Nanyang Business School (NBS), Nanyang Technological University (NTU) Singapore alumnus Reginald Pryor Sumalong, who holds a Bachelor of Accountancy, believes wholeheartedly that pursuing your dream may not be easy but it is certainly worth it in the end. Although working in the financial sector kept him busy, Reginald, or Reggie as he is known among friends, still wanted to chase his dream of becoming a jazz singer.
Reginald released his debut jazz album, Love Anthology in October 2020
Having honed his skills as a real estate specialist over the past decade, Reggie is now the Chief Investment Officer (CIO) of Sunray Woodcraft Construction, a Singapore-based interior fit-out company with diverse projects such as hotels, offices, retail stores, and museums.
After graduating from NBS, Reggie joined Singapore’s sovereign wealth fund GIC in its Associate Programme, where he received rigorous training in equity, fixed income, currency, commodities, and alternative assets. He then found his niche in the real estate sector.
“I was exposed to opportunities in acquisitions, divestments, and in the day-to-day operations of different types of large-scale portfolios of buildings globally. I travelled extensively and interacted with industry experts for business development. Through my networks, I made many friends and one of them was Charles Tan, an executive director at Sunray Woodcraft Construction,” he said.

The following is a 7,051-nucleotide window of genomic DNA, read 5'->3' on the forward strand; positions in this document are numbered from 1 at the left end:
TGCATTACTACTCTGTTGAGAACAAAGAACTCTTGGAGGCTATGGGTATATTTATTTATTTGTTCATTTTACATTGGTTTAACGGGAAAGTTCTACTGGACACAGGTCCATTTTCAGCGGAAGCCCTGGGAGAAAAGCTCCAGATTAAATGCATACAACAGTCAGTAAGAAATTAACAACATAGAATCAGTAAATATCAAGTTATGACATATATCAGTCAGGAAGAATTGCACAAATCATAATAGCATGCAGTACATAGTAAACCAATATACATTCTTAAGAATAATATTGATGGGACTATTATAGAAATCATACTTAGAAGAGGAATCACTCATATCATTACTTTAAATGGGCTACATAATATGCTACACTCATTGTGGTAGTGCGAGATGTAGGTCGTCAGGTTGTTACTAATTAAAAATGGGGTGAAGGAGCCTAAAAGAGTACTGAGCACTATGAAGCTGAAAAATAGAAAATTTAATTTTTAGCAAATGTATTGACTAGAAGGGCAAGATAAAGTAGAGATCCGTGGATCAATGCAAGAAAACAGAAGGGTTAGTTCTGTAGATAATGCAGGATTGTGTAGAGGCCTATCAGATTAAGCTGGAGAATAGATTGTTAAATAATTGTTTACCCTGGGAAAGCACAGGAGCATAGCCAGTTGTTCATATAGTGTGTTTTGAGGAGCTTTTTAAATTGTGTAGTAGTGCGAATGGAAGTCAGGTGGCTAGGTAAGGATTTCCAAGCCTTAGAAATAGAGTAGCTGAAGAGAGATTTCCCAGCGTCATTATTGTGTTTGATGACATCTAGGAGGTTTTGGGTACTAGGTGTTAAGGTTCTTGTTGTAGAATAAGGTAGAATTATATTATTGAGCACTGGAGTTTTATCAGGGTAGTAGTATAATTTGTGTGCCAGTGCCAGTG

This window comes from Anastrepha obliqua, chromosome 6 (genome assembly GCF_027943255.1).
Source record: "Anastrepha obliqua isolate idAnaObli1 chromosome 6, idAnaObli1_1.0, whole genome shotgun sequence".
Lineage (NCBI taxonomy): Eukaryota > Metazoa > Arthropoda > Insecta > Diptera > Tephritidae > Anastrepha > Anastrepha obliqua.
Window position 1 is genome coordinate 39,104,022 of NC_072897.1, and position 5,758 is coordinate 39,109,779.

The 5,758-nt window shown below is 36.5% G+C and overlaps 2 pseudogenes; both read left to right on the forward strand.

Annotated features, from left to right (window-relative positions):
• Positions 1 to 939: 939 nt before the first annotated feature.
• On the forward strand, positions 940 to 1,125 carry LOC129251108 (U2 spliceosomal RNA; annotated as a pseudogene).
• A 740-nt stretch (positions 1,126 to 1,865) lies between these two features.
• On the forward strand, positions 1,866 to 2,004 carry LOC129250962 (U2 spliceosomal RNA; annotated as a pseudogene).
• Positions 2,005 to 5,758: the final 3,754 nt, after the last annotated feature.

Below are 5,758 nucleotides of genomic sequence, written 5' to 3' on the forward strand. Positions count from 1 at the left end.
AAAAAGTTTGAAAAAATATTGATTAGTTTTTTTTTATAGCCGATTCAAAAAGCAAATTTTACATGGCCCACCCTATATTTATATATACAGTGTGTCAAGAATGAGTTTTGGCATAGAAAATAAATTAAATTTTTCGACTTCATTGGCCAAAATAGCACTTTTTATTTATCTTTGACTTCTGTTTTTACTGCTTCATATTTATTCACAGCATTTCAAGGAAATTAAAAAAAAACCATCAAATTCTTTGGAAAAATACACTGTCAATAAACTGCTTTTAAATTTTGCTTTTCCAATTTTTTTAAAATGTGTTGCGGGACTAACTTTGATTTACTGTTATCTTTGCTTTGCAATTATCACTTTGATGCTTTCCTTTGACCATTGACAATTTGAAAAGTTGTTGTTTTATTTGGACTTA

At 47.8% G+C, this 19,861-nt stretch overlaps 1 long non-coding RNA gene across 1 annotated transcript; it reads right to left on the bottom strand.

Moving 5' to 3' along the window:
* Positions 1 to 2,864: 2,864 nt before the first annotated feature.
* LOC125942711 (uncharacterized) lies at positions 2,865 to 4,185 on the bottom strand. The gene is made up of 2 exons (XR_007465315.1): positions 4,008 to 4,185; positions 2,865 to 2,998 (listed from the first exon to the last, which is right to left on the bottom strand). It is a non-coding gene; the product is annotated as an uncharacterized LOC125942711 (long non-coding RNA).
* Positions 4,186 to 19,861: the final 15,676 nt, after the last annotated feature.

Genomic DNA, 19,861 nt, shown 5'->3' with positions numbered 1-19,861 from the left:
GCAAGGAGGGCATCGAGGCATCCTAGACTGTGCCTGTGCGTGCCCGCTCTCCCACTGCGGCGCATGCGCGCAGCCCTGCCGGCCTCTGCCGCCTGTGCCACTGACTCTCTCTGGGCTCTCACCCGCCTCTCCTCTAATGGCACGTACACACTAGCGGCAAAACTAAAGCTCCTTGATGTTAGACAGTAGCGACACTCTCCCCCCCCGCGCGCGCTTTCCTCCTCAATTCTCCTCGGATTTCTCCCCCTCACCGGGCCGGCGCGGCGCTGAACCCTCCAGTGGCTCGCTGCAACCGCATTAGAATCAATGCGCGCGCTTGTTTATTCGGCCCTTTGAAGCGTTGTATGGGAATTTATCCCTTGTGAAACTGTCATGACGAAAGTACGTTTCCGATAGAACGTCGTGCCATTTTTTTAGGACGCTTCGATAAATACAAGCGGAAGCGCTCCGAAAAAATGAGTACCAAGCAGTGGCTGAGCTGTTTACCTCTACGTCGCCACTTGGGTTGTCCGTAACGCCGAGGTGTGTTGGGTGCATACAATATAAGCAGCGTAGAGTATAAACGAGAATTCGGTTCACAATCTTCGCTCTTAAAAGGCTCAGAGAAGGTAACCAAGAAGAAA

Sunray eventually offered Reggie a role in the company to establish the Group’s real estate investment and to help develop the technology division. Reggie took up the offer and has not looked back since.
Reggie with a colleague and counterparties during GIC-EDB's 2018 Bridge Forum
in San Francisco.
Building on the Right Foundation
With a good degree in accountancy, Reggie gradually expanded his knowledge into investment and asset management.
“I believe accountancy provides a solid foundation to understand any sector and to grasp the complexities of the investment world. Even for sectors like technology, it all comes down to the numbers in the financial statements eventually,” he added. As an investment manager, he has always relied on the knowledge gained at NBS to sift the good investments from the bad ones.
Over the years and in sync with his career trajectory, Reggie began to appreciate the interdisciplinary perspectives he gained at NBS. While his specialisation was in accountancy and business law, he took subjects from other schools within NTU. “One of the greatest values of my NBS education is that it offers courses across multiple disciplines. I enrolled in Western Art History classes from Art, Design & Media School and Appreciation of Western Classical Music from NIE (National Institute of Education). The subjects helped shape my appreciation for fine arts which comes in handy as ice-breakers during business conversations”, he explained.
“It is deceptive to learn without thinking, but it is perilous to think without learning,” he said, quoting Confucius. He believes that education gives one the foundation and trains one to think and analyse. “NBS gave me a good grounding in business analysis, which helps me analyse and solve problems easily.